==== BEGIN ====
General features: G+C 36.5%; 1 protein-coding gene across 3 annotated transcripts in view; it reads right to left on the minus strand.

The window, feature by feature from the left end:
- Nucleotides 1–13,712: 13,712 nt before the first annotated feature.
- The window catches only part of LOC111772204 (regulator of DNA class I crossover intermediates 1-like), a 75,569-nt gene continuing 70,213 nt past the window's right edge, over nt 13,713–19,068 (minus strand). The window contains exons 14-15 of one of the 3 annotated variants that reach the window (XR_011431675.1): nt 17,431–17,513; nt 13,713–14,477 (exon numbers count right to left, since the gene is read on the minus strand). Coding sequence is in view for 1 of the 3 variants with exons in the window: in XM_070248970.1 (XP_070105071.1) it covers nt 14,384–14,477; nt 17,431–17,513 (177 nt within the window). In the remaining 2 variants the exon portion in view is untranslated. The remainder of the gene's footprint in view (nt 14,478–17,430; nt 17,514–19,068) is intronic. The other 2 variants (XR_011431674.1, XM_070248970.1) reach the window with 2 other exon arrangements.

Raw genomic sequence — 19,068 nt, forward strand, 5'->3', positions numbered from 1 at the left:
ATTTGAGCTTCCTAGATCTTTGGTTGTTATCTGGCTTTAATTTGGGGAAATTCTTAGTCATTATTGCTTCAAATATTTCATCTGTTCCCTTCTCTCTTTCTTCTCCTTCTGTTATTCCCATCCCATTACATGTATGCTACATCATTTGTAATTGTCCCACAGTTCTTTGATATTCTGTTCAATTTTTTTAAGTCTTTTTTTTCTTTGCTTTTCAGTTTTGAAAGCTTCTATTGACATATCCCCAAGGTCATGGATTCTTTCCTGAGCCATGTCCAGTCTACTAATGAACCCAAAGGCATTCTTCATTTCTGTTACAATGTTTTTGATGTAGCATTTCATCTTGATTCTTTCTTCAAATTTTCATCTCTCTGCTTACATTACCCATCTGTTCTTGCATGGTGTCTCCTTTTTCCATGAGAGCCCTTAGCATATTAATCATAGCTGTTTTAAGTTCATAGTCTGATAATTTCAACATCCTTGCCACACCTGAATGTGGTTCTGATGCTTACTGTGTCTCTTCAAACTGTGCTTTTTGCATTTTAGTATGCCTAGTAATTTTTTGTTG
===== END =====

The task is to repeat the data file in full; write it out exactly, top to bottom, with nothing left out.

General features: G+C 36.5%; 1 protein-coding gene across 3 annotated transcripts in view; it reads right to left on the minus strand.

The window, feature by feature from the left end:
- Nucleotides 1–13,712: 13,712 nt before the first annotated feature.
- The window catches only part of LOC111772204 (regulator of DNA class I crossover intermediates 1-like), a 75,569-nt gene continuing 70,213 nt past the window's right edge, over nt 13,713–19,068 (minus strand). The window contains exons 14-15 of one of the 3 annotated variants that reach the window (XR_011431675.1): nt 17,431–17,513; nt 13,713–14,477 (exon numbers count right to left, since the gene is read on the minus strand). Coding sequence is in view for 1 of the 3 variants with exons in the window: in XM_070248970.1 (XP_070105071.1) it covers nt 14,384–14,477; nt 17,431–17,513 (177 nt within the window). In the remaining 2 variants the exon portion in view is untranslated. The remainder of the gene's footprint in view (nt 14,478–17,430; nt 17,514–19,068) is intronic. The other 2 variants (XR_011431674.1, XM_070248970.1) reach the window with 2 other exon arrangements.

Raw genomic sequence — 19,068 nt, forward strand, 5'->3', positions numbered from 1 at the left:
ATTTGAGCTTCCTAGATCTTTGGTTGTTATCTGGCTTTAATTTGGGGAAATTCTTAGTCATTATTGCTTCAAATATTTCATCTGTTCCCTTCTCTCTTTCTTCTCCTTCTGTTATTCCCATCCCATTACATGTATGCTACATCATTTGTAATTGTCCCACAGTTCTTTGATATTCTGTTCAATTTTTTTAAGTCTTTTTTTTCTTTGCTTTTCAGTTTTGAAAGCTTCTATTGACATATCCCCAAGGTCATGGATTCTTTCCTGAGCCATGTCCAGTCTACTAATGAACCCAAAGGCATTCTTCATTTCTGTTACAATGTTTTTGATGTAGCATTTCATCTTGATTCTTTCTTCAAATTTTCATCTCTCTGCTTACATTACCCATCTGTTCTTGCATGGTGTCTCCTTTTTCCATGAGAGCCCTTAGCATATTAATCATAGCTGTTTTAAGTTCATAGTCTGATAATTTCAACATCCTTGCCACACCTGAATGTGGTTCTGATGCTTACTGTGTCTCTTCAAACTGTGCTTTTTGCATTTTAGTATGCCTAGTAATTTTTTGTTG